other non-monetary benefits such as improved child emotional development, mental
health and well-being, improved child cognitive and language development, improved
parenting, increased breastfeeding, less domestic abuse as victim and perpetrator,
reduced maternal and child substance abuse, improved maternal mental health,
improved child physical, psychomotor and neurological development and avoidance of
Decommissioning this service will be detrimental in affecting the health, wellbeing and
life chances of both the parents and children. Of further concern is that Manchester City
Council has stated an intention to commission an enhanced service, but have not said
when or what this will be. Any new service would not have the backing of 30 years of
Family Nurses made a commitment to working with clients for a period of two and a half
years. A strong focus is put onto the importance of the therapeutic relationship between
clients and their nurses. Cutting this programme abruptly half way through treatment
could have a negative impact on many vulnerable families in Manchester.
The 1001 critical days is the UK's first cross party children's Manifesto commits to
investing in services that work with families from conception until the child is two, such
as the Family Nurse Partnership. Cutting this service is in breach of this commitment.
The Family Nurse Partnership is upheld in Greater Manchester Social Care Early Years
Strategy as a successful evidence based programme that intervenes early, preventing
further costs in the future. Manchester City Council's decision to cut this service is in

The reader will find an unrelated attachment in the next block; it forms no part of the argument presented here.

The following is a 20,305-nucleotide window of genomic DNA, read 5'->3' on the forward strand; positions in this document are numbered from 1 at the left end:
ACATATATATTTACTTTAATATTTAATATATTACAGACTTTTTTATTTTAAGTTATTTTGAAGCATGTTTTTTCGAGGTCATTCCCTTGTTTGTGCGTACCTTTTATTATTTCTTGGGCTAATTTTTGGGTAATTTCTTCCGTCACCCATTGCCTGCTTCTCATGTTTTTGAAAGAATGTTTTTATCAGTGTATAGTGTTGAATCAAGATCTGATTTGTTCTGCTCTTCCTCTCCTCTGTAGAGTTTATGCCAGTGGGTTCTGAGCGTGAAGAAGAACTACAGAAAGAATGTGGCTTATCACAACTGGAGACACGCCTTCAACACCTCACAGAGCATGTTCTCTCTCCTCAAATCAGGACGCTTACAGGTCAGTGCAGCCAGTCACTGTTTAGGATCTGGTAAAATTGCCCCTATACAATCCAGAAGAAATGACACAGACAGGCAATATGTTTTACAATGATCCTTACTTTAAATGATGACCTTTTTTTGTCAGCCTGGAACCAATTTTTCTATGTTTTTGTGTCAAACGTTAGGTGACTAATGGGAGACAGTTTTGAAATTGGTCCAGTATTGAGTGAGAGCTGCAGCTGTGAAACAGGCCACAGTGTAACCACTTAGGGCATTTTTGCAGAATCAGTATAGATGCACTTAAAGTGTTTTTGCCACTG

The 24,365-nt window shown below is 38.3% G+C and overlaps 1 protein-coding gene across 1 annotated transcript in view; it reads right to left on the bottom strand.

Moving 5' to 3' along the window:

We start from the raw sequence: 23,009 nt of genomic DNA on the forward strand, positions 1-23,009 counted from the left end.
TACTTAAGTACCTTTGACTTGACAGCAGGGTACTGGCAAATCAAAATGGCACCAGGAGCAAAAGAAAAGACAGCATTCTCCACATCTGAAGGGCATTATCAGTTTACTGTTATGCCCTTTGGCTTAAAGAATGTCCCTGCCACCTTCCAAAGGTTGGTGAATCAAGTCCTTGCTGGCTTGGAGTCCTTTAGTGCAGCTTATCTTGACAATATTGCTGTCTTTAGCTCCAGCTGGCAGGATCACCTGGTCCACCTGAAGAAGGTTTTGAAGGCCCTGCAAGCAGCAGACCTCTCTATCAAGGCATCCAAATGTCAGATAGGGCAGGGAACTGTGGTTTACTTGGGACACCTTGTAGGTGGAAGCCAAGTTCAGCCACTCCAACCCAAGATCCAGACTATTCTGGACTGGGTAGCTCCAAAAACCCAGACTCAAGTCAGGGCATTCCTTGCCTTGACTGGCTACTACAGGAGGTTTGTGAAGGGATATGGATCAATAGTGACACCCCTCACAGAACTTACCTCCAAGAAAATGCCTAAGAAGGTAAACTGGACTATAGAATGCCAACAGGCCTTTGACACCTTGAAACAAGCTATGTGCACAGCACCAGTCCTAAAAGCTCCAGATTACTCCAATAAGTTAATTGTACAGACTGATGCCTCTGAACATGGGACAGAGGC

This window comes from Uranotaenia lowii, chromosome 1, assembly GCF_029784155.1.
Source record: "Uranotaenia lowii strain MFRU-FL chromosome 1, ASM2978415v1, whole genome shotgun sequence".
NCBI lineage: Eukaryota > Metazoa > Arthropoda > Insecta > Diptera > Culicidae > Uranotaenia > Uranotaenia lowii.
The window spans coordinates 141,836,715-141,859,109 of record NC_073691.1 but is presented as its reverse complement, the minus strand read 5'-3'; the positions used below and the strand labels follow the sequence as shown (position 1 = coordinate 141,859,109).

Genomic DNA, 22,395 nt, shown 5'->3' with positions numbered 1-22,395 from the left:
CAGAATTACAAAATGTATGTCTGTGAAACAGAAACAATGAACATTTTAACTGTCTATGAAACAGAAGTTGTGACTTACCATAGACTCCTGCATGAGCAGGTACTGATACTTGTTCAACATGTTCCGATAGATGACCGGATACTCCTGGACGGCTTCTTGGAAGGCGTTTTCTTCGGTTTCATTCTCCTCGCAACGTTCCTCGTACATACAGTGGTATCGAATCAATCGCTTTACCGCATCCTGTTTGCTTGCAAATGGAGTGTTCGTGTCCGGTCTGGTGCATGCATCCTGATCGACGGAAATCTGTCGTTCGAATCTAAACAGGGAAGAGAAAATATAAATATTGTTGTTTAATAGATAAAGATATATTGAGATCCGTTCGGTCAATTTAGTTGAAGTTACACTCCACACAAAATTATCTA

direct opposition to this joint strategy and leads to further inequities between areas of
This service is about investing in the future, and the wellbeing and outcomes of those
who through no fault of their own find themselves on the margins of society. In the long
term cutting this service is not an effective cost saving.
First 1001 critical days of a child's life.
The UK's first cross-party children's manifesto identified a commitment to the first 1001
critical days of a child's life. This is because the evidence is overwhelmingly strong that
this period of time from conception till a child's second birthday is crucial in making a
difference to outcomes for the rest of that child's life. Ensuring that the brain achieves its
optimum development and nurturing during this peak period of growth is vitally
important, and enables babies to achieve the best start in life. From birth to age 18
months, connections in the brain are created at a rate of one million per second! Early
experiences shape a baby’s brain development and have a lifelong impact on mental
and emotional health. A foetus or baby exposed to toxic stress can have their
responses to stress (cortisol) distorted in later life. This early stress can come from the
mother suffering from symptoms of depression or anxiety, having a bad relationship with
her partner, or an external trauma such as bereavement. Attachment is the bond
between a baby and its caregiver/s. There is longstanding evidence that a baby’s social
and emotional development is strongly affected by the quality of their attachment.
Keith Hutson is available for interviews, briefings and written comment